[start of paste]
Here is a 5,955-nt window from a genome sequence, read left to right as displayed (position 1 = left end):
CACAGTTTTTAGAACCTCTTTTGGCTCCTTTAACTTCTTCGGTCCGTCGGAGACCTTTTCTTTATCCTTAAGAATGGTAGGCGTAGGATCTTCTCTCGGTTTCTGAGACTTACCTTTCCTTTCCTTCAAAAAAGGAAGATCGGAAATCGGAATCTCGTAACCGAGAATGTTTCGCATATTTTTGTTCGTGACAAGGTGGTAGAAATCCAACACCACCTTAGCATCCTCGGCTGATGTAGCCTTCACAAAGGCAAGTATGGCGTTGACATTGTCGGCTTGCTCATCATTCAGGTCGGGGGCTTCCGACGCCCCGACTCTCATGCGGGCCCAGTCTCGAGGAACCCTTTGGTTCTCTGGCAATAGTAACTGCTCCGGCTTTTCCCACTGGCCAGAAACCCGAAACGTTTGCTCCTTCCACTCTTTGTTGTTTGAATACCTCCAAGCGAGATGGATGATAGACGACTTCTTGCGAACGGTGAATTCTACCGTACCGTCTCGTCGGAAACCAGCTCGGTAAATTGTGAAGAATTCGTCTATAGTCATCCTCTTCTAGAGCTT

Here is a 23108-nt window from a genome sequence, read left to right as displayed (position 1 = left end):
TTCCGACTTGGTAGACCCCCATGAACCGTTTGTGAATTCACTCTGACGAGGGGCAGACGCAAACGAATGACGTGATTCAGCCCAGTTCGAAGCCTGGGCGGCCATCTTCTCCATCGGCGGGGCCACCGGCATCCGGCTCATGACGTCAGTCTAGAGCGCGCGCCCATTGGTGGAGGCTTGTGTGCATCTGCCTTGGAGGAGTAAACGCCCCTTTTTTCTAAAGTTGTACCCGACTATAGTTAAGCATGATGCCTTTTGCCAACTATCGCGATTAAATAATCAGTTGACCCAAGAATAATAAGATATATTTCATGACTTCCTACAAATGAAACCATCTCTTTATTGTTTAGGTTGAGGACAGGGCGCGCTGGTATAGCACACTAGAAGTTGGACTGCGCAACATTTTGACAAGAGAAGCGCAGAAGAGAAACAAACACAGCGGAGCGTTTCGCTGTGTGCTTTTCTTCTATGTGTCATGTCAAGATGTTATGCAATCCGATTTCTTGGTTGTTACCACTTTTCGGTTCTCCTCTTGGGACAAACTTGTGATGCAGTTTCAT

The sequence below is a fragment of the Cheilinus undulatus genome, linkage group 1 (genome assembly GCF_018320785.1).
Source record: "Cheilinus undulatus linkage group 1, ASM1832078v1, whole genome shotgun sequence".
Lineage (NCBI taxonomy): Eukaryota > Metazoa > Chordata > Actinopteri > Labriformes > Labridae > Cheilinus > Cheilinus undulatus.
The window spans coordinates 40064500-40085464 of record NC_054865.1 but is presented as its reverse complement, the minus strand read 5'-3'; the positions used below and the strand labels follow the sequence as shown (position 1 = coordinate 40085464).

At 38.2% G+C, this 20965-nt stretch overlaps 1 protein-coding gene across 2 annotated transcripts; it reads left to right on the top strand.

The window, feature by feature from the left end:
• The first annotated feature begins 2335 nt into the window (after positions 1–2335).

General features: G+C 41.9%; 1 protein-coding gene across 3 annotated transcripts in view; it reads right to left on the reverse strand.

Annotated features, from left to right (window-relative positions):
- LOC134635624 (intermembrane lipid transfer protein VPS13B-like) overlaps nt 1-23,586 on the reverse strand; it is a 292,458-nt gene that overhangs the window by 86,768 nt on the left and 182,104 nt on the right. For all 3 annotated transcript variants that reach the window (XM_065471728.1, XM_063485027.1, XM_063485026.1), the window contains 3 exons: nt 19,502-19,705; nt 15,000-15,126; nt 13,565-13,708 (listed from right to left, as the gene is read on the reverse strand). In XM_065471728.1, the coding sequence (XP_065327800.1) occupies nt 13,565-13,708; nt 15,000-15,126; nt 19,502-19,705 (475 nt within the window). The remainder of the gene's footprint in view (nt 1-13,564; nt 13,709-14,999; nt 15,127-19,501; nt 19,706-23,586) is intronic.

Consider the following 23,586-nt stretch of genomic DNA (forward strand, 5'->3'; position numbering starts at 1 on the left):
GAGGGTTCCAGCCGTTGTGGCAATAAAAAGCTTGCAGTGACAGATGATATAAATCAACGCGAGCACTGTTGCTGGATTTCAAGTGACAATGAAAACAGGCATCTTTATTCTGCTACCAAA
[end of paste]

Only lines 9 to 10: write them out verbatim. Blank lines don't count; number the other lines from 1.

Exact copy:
At 38.2% G+C, this 20965-nt stretch overlaps 1 protein-coding gene across 2 annotated transcripts; it reads left to right on the top strand.

The window, feature by feature from the left end: